Say whut?

“H-o-o-o-o-o-o-ld on thar!”

Since: Sep 08

The Borderland of Sol

#632682 Jun 24, 2013
RiversideRedneck wrote:
<quoted text>
Japanese sea life "lives in" Kentucky?!
O_o
No, you blistering idiot.

The fossils DID.

Now you're deliberately being obtuse.

Since: May 11

London, UK

#632683 Jun 24, 2013
macumazahn wrote:
<quoted text>Nope. Link?
Dr*bullshit cough* Kent Hovind...

Since: May 11

London, UK

#632684 Jun 24, 2013
Catcher1 wrote:
<quoted text>
Say whut?
he believes that whenever a hybrid/electric vehicle is sold, that god kills a kitten...

“Ditat Deus”

Since: Jul 12

Location hidden

#632685 Jun 24, 2013
MisterCharrington wrote:
<quoted text>
"Hundreds of MYTHS from around the world SUGGEST there was a great flood -- POSSIBLY local or­ POSSIBLY global, depending on the STORY.
Christians generally believe that this is Noah's flood, a global event brought on by God to cleanse the world of wickedness.­
The scientific community DOESN'T WHOLLY DOUBT THE POSSIBILITY of a great flood, but it has yet to answer the questions of where and when it might have happened(she missed the word IF)."
now on to her resume
"Maria Trimarchi, Contributing Writer
Maria Colenso is a freelance writer living in northern Virginia. She holds a bachelor's degree in English from Skidmore College.
Writer, researcher, editor
* Reasonably conversant in scientific and medical jargon; able to interpret research data and translate it to a consumer audience
* 14+ years experience in online media
* Proven ability in management of large teams, remote teams and cross-disciplinary teams
Specialties
Writing - Content development - Editorial voice and style development"
and you told me it was science...shame on you LMAO.
There are two scientific theories in existence, one suggesting flooding around the area that is now the Black Sea and the other attributing devastating floods to a comet that struck the Earth. Let's first look at the more popular hypothesis: the flooding of the Black Sea, also known as Noah's Flood Hypothesis.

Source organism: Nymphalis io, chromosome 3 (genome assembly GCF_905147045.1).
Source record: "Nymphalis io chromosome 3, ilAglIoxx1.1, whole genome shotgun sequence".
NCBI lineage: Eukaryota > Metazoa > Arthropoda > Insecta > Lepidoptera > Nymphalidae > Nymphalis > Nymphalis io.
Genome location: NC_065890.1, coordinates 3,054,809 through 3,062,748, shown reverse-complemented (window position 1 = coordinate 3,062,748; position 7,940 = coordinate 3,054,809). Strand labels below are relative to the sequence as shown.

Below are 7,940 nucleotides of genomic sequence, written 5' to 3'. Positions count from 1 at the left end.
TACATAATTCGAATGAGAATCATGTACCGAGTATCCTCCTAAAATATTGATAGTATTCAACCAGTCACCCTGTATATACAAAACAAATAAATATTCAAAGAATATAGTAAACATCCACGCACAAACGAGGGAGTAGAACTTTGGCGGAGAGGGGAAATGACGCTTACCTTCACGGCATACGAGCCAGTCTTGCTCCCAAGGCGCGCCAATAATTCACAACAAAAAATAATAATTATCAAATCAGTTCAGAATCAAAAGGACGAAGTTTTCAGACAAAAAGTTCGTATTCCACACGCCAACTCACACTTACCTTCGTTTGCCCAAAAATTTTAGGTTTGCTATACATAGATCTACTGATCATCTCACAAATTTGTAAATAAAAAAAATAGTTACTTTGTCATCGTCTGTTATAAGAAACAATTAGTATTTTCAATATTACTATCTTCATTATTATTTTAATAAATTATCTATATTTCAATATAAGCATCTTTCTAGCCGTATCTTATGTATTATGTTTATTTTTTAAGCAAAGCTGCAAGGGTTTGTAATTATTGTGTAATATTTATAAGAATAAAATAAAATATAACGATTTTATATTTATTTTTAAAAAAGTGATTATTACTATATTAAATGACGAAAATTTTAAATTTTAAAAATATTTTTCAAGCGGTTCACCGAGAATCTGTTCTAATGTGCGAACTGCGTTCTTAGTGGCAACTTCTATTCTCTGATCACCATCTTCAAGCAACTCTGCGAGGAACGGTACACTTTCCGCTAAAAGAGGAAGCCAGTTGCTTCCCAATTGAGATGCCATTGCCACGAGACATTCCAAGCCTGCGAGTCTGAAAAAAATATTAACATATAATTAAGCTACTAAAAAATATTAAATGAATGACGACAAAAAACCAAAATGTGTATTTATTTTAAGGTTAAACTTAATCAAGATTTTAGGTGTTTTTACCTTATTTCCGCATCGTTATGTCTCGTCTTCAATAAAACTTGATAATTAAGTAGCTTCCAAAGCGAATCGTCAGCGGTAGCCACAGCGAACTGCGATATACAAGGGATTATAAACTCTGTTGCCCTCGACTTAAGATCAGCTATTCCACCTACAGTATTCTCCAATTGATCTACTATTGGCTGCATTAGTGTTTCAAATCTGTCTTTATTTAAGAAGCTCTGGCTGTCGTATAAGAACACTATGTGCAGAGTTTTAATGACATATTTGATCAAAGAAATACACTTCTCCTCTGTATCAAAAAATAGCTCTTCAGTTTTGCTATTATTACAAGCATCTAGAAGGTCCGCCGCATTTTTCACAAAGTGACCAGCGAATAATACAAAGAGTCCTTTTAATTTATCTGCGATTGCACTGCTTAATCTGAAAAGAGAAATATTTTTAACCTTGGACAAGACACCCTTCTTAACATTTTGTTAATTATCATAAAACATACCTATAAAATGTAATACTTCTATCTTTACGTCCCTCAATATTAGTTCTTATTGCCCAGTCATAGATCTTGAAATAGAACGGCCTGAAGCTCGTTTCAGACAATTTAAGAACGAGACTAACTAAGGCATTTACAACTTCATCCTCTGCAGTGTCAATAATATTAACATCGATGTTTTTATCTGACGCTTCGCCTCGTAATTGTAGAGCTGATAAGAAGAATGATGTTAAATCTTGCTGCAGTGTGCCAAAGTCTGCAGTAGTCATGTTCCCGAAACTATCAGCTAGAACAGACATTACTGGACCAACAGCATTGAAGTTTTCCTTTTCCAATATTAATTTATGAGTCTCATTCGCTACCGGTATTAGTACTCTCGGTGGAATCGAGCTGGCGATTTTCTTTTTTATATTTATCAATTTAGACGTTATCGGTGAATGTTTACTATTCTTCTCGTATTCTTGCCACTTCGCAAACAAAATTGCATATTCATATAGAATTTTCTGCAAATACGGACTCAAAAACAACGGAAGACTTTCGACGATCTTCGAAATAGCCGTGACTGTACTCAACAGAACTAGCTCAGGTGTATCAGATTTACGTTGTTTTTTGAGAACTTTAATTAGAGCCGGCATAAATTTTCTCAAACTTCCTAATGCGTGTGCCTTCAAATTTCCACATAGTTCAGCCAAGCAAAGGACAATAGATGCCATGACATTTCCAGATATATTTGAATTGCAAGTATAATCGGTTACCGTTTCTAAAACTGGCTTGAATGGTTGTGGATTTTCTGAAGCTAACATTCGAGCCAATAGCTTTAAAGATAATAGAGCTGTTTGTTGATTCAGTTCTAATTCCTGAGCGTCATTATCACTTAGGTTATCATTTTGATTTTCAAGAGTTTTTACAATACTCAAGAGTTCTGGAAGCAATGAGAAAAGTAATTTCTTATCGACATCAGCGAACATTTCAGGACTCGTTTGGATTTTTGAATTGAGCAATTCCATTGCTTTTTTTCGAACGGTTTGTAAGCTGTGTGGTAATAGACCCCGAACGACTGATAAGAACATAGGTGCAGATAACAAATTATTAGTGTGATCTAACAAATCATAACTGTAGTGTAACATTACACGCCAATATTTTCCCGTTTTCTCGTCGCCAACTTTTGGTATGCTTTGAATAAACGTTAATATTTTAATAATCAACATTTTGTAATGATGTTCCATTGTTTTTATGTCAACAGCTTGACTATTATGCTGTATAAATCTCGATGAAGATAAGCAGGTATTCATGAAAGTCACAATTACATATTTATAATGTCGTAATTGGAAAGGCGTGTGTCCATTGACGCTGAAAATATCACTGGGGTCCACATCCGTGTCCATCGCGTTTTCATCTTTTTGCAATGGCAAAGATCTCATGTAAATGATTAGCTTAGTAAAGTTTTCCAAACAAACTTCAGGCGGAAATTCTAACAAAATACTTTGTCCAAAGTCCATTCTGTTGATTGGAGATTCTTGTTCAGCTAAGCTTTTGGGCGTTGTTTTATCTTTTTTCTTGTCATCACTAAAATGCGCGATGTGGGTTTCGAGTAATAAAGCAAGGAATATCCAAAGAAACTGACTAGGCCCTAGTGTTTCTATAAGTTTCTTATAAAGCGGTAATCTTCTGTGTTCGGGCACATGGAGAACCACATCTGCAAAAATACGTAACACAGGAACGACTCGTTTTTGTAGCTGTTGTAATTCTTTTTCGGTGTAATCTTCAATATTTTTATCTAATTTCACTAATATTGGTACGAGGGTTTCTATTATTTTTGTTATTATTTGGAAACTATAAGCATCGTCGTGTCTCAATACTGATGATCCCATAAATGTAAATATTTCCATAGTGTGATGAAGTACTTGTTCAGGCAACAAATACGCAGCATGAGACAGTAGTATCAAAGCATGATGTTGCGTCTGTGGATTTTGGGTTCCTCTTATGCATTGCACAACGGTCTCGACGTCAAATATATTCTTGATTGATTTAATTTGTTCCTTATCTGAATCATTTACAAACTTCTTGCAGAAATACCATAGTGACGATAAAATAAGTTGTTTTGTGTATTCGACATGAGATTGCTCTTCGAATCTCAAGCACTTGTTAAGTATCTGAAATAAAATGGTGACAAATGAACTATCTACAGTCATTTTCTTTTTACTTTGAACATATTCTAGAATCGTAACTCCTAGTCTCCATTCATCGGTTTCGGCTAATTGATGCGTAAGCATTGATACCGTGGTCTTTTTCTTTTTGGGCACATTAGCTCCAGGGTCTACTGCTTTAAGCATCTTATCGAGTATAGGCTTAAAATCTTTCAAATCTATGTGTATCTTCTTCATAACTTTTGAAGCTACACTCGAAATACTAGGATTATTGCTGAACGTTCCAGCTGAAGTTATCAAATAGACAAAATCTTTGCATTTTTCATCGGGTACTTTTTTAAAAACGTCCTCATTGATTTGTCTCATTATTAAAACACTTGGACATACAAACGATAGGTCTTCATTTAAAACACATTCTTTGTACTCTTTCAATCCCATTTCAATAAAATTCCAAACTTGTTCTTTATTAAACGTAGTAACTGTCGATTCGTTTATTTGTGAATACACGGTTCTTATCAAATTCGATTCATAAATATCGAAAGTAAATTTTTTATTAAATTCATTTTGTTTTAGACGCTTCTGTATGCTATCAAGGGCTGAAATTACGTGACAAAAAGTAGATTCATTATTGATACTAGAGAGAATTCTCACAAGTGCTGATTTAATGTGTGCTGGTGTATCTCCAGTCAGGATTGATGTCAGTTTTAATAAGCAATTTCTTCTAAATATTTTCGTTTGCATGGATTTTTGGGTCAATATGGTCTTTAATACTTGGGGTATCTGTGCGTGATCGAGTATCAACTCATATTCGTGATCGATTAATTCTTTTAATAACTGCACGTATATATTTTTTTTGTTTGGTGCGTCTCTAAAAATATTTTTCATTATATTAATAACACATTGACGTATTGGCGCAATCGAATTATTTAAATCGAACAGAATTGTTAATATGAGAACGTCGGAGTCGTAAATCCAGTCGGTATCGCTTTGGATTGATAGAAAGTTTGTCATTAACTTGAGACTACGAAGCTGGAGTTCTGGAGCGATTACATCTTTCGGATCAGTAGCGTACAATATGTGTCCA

In the late 1990s, Columbia University geologists William Ryan and Walter Pitman proposed that a great flood in the Middle East resulted from rising water levels at the end of the last Ice Age about 7,000 years ago. At that time, the Black Sea was a freshwater lake and the lands around it were farmlands. When the European glaciers melted, the Mediterranean Sea overflowed with a force 200 times greater than that of Niagara Falls, converting the Black Sea from fresh to saltwater and flooding the area [source: National Geographic].

------

• About 12,000 years ago, toward the end of the Ice Age, Earth began growing warmer. Vast sheets of ice that sprawled over the Northern Hemisphere began to melt. Oceans and seas grew deeper as a result.

• About 7,000 years ago the Mediterranean Sea swelled. Seawater pushed northward, slicing through what is now Turkey.

• Funneled through the narrow Bosporus, the water hit the Black Sea with 200 times the force of Niagara Falls. Each day the Black Sea rose about six inches (15 centimeters), and coastal farms were flooded.

• Seared into the memories of terrified survivors, the tale of the flood was passed down through the generations and eventually became the Noah story.

http://www.nationalgeographic.com/blacksea/ax...

“Ditat Deus”

Since: Jul 12

Location hidden

#632686 Jun 24, 2013
macumazahn wrote:
<quoted text>No, you blistering idiot.
The fossils DID.
Now you're deliberately being obtuse.
Oh. Japanese fossils live in Kentucky.

Ok. You're losing it, mr.